One of my fears was that I knew there would come a day that it would be just Michael and I in the same room, one on one. I had rehearsed it in the mirror over and over; just what was I going to say to this guy? Well, that day game, and what was probably seconds seemed like a very long time. Catering had arrived at the studio and here Michael and I were standing by ourselves. I was looking at the floor and said to myself, "this is it, this is what I've been afraid of. I'm going to have to break the ice." I took a big deep breath and raised my hand to speak and… Wham!  I got hit with a handful of corn! I thought, "Oh no, this is going to be war." I picked up some pickles and threw them at Michael, then he threw something else and it went back and forth for a while. We were laughing so hard (I had to clean it all up later, of course), but for three weeks we couldn’t look at each other without laughing. What a great way for him to make me feel at ease. Michael really had a great sense of humor; he just loved seeing people do a Three Stooges act and fumble all over themselves. I wish there were more people in the world like Michael Jackson. He was truly one amazing human being.

Although Bruce has a set of rules – "screw up once and you're out of here" – I've never seen anyone fail him. Bruce is so detail–oriented and his instructions are so specific, it almost makes it impossible to fail. Having said that, Bruce has a special gift of delegating duties to other people in order to make them feel like they’re a very much appreciated part of the process. Heck, I think he even pulls the janitor aside and makes him feel like this thing wouldn't fly if it weren't for his contribution.

The musicianship, textures, orchestration and drama on a Bruce/Quincy session is undeniably hand-picked from the best of the best. I remember standing next to Stevie Wonder as he laid down the most ripping synth solo I'd ever heard on “Just Good Friends." My jaw just about hit the floor when Stevie said, "Bruce can you just burn that one and give me another?" Just about any other engineer would try to save the first take, but later it dawned on me: with Stevie Wonder at the keyboard, you're going to be in pretty good hands. I once heard someone ask Bruce a question regarding how he would deal with a singer who had the tendency to sing off key a bit, and his response was, "get a better singer." It's no wonder where Bruce is in his career, with the company he keeps.

I have learned a lot from Bruce about what illusions can be created with music. If I were using a 4-track machine, I'd make you believe I was using a 16-track; if I were using a 24-track, I’ll create the illusion it's 48 tracks, and so forth. This was also my first exposure to using multiple bass and snare drums in the same piece of music. Everything gets recorded in super-duper STEREO. At one point during the making of Bad (on “Smooth Criminal"), I saw two Mitsubishi 32-track X-850 digital machines, one Studer 24-track, and a one-inch 16-track machine, all synchronized together to play in sync. Bruce's tracks are so well crafted that what he's taught me to do makes the faders feel different, the stereo buss act differently, and the dynamics act differently and it all translates into smiles on the clients' faces as wide as the Grand Canyon. What an experience!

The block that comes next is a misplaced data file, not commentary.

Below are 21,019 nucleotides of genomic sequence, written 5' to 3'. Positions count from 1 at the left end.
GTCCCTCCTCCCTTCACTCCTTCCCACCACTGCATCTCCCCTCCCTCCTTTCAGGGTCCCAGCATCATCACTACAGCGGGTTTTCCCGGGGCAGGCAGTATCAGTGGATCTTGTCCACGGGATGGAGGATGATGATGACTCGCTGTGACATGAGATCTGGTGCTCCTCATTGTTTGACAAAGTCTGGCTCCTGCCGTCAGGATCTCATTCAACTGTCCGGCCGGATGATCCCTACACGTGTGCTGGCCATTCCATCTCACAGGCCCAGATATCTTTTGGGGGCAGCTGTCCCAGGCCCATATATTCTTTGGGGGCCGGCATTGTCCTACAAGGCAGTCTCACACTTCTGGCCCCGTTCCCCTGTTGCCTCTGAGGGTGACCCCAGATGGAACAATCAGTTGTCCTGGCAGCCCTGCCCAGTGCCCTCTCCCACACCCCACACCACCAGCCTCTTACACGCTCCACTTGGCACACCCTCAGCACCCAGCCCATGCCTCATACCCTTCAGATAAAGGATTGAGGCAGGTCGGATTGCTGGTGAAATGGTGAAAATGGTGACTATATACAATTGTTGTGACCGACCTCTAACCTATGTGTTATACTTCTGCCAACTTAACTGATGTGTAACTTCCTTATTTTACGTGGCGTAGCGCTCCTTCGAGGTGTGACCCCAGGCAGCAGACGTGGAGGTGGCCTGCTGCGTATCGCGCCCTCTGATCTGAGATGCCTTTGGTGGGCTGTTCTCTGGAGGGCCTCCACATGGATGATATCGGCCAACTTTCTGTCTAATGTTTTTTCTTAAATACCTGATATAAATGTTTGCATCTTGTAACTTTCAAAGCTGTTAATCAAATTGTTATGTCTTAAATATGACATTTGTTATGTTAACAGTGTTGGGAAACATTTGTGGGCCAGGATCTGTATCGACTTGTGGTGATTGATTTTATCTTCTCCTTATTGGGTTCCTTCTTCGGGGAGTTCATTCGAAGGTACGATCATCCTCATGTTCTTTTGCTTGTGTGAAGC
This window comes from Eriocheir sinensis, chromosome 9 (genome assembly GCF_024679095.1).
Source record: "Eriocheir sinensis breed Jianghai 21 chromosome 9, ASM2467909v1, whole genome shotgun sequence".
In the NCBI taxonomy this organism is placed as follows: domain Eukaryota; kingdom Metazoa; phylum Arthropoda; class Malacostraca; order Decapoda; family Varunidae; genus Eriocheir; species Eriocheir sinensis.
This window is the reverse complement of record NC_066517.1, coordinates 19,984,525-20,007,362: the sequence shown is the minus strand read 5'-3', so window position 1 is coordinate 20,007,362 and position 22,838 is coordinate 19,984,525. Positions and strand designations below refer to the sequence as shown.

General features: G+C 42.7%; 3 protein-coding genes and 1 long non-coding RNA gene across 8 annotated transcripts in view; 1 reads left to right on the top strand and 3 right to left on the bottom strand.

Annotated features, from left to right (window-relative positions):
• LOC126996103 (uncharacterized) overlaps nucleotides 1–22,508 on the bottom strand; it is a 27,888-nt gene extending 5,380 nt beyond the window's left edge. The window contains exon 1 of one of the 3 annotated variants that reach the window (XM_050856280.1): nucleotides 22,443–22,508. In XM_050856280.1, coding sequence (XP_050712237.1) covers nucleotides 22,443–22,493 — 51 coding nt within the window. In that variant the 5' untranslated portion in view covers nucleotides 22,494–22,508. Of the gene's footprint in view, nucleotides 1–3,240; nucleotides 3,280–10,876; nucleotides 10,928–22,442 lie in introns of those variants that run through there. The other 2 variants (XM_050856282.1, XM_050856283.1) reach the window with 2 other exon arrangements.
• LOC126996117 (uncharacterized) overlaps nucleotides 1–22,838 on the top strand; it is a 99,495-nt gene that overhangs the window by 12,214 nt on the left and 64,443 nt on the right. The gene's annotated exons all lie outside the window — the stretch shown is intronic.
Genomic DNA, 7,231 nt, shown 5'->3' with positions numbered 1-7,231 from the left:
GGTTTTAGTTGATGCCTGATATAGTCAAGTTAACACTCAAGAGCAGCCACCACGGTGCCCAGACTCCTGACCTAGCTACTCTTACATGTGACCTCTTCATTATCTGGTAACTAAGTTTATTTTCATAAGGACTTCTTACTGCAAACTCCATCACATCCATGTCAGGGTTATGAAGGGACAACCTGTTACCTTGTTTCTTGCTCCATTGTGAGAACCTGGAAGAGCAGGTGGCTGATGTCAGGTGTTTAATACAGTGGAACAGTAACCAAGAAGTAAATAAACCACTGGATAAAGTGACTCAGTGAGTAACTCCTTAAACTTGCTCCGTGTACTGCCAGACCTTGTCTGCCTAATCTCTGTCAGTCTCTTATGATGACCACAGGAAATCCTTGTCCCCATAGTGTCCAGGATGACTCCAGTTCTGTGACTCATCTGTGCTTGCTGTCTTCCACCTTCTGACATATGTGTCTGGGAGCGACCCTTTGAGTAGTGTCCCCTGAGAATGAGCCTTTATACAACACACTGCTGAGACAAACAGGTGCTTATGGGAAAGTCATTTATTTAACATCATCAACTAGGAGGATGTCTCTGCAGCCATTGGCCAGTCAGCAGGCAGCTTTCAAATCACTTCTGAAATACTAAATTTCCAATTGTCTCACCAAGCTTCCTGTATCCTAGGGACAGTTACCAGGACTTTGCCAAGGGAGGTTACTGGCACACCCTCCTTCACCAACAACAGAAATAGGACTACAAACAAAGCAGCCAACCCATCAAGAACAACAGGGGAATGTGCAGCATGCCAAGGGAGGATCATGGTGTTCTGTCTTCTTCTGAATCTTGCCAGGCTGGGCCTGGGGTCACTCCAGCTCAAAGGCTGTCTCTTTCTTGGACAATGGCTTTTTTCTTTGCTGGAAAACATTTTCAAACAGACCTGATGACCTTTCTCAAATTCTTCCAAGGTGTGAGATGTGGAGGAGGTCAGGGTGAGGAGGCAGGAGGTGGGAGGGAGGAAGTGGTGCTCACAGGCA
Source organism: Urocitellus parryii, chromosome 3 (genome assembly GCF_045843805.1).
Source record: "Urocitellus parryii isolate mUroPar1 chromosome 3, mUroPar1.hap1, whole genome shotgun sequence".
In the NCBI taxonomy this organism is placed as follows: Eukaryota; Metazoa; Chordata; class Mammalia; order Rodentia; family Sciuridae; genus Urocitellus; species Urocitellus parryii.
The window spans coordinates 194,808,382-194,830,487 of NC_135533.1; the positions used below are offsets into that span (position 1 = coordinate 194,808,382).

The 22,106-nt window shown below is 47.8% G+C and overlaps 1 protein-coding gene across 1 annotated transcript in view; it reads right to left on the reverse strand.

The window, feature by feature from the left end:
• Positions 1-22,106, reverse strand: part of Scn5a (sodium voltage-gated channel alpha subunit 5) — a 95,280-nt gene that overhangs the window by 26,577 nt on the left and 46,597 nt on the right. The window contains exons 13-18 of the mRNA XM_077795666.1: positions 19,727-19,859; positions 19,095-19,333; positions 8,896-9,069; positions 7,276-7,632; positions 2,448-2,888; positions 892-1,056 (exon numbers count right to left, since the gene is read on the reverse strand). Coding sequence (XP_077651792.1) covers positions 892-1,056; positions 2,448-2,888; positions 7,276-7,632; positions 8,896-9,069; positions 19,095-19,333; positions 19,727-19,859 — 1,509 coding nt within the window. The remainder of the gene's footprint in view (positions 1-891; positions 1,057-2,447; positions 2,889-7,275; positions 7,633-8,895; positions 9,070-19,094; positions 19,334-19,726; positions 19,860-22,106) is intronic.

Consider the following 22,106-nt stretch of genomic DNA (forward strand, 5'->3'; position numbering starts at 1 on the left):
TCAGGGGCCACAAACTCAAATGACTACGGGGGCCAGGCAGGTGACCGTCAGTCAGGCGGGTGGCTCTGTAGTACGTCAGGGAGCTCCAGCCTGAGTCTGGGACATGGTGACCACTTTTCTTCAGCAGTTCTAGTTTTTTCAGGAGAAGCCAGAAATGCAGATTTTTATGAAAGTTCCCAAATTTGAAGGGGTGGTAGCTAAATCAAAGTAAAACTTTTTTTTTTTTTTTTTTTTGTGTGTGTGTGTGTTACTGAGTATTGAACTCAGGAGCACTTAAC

Bruce taught me how to trust my own feelings and not pay so much attention to what other people are doing. Copying sounds from records that you like is third or fourth hand information by the time you hear the final product. Trust what’s in your heart and get out there on the cutting edge, because that’s where all the fun is. He taught me to pay close attention to goosebumps; they don’t lie. Often when I'm working at a home studio, I’ll just close my eyes and reference back to what that big studio sound was all about. I'll literally transport myself back to Westlake Studio D. I've even been known to get on a plane and go back there just to play the current record I've been working on, just for one last final check.

When it comes to technology, Bruce always reminds me that if you have one microphone, one mic pre, EQ, a pan pot and a fader, you can make a hit record. One of the most important things Bruce and Quincy taught me that still gets used every day in my life is the importance of a strong melody in a song. Those guys can carve out a melody with just the hi-hat! Is breathtaking. I live in Nashville now, and we use the term "legendary songwriter" pretty loosely around here. If you look at the songs Michael Jackson has written, he redefines just what "legendary" is really all about.

I'm very much looking forward to what’s around the next corner. Something big always happens musically to mark the end of each decade. I think it’s anybody's ball game. Country music saw all-time peaks in much of the 90s; however the pop scene is gaining strength once again and the new alternative rock bands are all doing fine. These are exciting times we live in. Bruce's presence in what I've learned and share with other dedicated listeners of great music will assure them an exciting ride for decades to come.